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Gold, incentives and meh

‘I understand why GPs feel so disenchanted’

The woman tasked with holding the health secretary to account, Heidi Alexander, talks to Sofia Lind in an exclusive interview

Heidi Alexander 3x2

Heidi Alexander 3x2

When Heidi Alexander was appointed Labour health secretary in Jeremy Corbyn’s shadow cabinet five months ago, she was relatively unknown to the public and to Westminster.

But the Lewisham East MP is not new to fighting NHS battles; playing a central role in saving Lewisham Hospital in 2013, to the detriment of health secretary Jeremy Hunt.

And since taking up her new position, she has wasted no time in delivering impassioned attacks on her political opposition, accusing Mr Hunt of ‘behaving like a recruiting agent for Australian hospitals’ in his imposition of the junior doctor contact last week.

It’s apparent when Pulse sits down with Ms Alexander for her first major interview about general practice that she is still learning the ropes when it comes to primary care.

But her passion for the NHS is clear as she sweeps around her Commons office with the same air of stern urgency she applies in the Commons chambers at health questions.

She talks seven-day access, practice closures and about whether she agrees with Labour’s former policies, as she unveils how she would save general practice.

A lot of GP practices have been forced to close and patients are waiting longer for appointments. What do you think should be done to stop this?

I’m really concerned that people are finding it so much harder to see their GP. In the last few months when I’ve been out there speaking to GPs, what has become quite clear to me is that the whole of primary care is understaffed, underfunded and under prioritised.

If we want to tackle the problem about access to GP appointments, we are going to have to invest properly in primary care [and] increase the number of GPs. We are going to have to properly prioritise primary care.

Labour said we need 8,000 more GPs. Do you agree and what would you do to achieve that?

That was a commitment that we set out at the last general election. It was urgent back then and it’s even more urgent now. Clearly it takes a long time to train a GP so even if you get more GPs being trained you’re not going to automatically solve the problem.

This is a pressing problem and the Government can’t stick their head in the sand for any longer – they actually need to come up with an urgent plan to address this.

Do you support GP leaders in calling for general practice to receive at least 11% of the NHS budget?

The current situation is unsustainable because primary care is absolutely pivotal to the way the NHS operates as a whole. It is the first point of call for many patients and if you can’t get primary care right it just has a knock-on impact upon the number of people who need to use hospital services.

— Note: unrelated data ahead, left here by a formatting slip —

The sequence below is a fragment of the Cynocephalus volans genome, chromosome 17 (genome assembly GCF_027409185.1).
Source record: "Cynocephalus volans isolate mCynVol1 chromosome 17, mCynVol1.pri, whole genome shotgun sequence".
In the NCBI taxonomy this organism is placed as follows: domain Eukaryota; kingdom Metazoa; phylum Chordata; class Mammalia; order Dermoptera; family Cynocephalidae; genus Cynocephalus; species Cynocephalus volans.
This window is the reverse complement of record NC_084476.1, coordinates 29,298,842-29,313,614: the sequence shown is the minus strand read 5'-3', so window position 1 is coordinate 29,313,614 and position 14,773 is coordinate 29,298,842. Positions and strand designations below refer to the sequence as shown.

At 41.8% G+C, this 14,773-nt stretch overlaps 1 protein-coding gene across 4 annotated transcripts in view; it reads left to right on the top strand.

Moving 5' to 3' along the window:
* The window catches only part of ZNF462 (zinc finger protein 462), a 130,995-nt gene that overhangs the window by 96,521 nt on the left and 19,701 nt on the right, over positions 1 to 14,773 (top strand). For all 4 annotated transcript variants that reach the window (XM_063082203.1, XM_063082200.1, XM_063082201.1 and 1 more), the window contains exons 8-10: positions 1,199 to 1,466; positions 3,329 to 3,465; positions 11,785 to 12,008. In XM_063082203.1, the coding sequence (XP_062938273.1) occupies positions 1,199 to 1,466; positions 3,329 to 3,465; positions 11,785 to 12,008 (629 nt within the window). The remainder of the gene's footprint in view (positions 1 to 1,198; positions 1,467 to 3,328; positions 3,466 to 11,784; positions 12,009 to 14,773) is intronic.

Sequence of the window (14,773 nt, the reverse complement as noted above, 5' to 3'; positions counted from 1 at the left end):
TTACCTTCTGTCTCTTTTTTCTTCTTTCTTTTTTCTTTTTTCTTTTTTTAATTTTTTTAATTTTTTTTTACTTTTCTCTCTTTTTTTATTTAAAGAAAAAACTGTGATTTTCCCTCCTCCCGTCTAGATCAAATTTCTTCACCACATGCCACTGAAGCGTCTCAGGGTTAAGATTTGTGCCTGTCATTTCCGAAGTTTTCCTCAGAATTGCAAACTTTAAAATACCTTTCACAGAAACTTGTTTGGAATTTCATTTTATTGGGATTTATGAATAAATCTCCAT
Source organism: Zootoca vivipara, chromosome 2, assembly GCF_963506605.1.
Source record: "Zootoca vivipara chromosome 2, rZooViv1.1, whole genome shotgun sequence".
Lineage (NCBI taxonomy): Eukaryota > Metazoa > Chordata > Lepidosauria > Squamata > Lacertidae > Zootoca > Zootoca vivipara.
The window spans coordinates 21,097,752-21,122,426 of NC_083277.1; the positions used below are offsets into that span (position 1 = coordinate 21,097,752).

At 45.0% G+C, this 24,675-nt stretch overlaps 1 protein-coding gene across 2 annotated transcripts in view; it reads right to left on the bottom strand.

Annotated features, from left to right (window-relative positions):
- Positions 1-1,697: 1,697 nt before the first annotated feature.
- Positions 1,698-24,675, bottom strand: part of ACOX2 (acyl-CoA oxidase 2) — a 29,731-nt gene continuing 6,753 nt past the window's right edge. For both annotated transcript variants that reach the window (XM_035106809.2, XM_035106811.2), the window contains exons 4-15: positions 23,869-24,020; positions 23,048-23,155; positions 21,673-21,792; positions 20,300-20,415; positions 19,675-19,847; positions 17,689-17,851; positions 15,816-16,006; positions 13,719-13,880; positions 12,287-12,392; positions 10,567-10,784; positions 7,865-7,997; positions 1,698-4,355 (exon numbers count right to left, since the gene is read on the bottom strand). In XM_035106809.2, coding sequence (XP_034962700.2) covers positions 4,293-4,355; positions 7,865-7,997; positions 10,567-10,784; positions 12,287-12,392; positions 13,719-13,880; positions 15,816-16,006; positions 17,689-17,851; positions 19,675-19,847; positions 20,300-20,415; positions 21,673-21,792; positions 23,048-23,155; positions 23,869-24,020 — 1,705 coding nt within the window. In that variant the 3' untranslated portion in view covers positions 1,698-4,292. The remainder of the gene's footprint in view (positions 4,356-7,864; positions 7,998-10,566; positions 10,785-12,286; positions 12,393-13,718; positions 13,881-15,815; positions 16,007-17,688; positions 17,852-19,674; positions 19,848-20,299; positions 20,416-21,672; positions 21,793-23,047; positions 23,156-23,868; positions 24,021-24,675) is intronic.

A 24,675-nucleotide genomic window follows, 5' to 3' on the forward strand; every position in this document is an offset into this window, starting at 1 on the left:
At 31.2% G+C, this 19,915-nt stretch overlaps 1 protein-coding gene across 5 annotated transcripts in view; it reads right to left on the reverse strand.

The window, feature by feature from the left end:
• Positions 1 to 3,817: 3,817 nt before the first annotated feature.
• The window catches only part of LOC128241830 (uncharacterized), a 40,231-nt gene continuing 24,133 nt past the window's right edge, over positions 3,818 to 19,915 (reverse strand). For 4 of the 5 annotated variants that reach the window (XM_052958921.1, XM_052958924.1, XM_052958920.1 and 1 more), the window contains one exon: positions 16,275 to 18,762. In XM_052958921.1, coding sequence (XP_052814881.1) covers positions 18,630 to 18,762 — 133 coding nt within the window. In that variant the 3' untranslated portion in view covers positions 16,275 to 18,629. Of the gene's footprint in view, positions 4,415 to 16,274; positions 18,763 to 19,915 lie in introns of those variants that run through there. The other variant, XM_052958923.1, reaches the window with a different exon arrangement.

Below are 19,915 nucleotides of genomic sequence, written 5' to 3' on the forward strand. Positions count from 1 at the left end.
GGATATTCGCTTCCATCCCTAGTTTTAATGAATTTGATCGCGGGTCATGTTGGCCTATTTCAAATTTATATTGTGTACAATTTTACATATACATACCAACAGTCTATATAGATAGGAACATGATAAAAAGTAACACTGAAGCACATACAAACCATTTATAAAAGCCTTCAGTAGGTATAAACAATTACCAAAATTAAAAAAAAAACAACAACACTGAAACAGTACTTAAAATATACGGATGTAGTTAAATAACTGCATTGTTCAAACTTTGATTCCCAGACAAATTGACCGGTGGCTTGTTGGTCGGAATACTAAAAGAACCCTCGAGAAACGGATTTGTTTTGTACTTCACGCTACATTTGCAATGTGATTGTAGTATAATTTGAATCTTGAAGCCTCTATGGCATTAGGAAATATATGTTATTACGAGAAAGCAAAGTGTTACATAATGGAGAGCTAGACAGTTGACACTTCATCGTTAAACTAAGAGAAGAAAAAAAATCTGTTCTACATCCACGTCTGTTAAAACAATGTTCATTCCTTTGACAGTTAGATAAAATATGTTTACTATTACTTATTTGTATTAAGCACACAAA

Whilst I can’t predict exactly what the financial framework is going to be come 2020, were there to be a Labour Government, it’s certainly an aspiration that I would have to increase the proportion of NHS spend that goes into primary care.

Your predecessor favoured a situation where more GPs would be salaried – is this something you agree with?

That’s not something I’ve looked into in the five months I’ve been in the job. I think GPs have a central role in providing care for our ageing population and what we need to work out is how we organize the system to enable them to do that. We can’t be placing additional burdens on GPs without making sure that the financial support and that the system is organized to enable them to do that.

The NHS Five Year Forward View has set general practice two options for development. Either to expand and do more secondary and community care, or be absorbed by hospital trusts also providing primary care. Do you favour either option?

I think there are some interesting recommendations about bringing the expertise that exists in the hospital around certain specialties out into the community more… Whether that’s diabetes consultants, respiratory consultants, experts in heart disease, working with GPs more closely in the community… in order to perhaps ensure that the sort of care an individual needs is accessed more quickly before a situation gets to crisis.

I think some of those ideas of models of care are very interesting [but] I think what we need to look at is what works. I think there are some interesting things happening around the country and I would like to learn more about those before jumping to any conclusions.

Do you think patients should be able to book a routine GP appointment seven days a week, as per the Government’s pledge for 2020?

Undoubtedly there is demand amongst the public to be able to see their GPs on the evenings during weekdays and probably on a Saturday as well.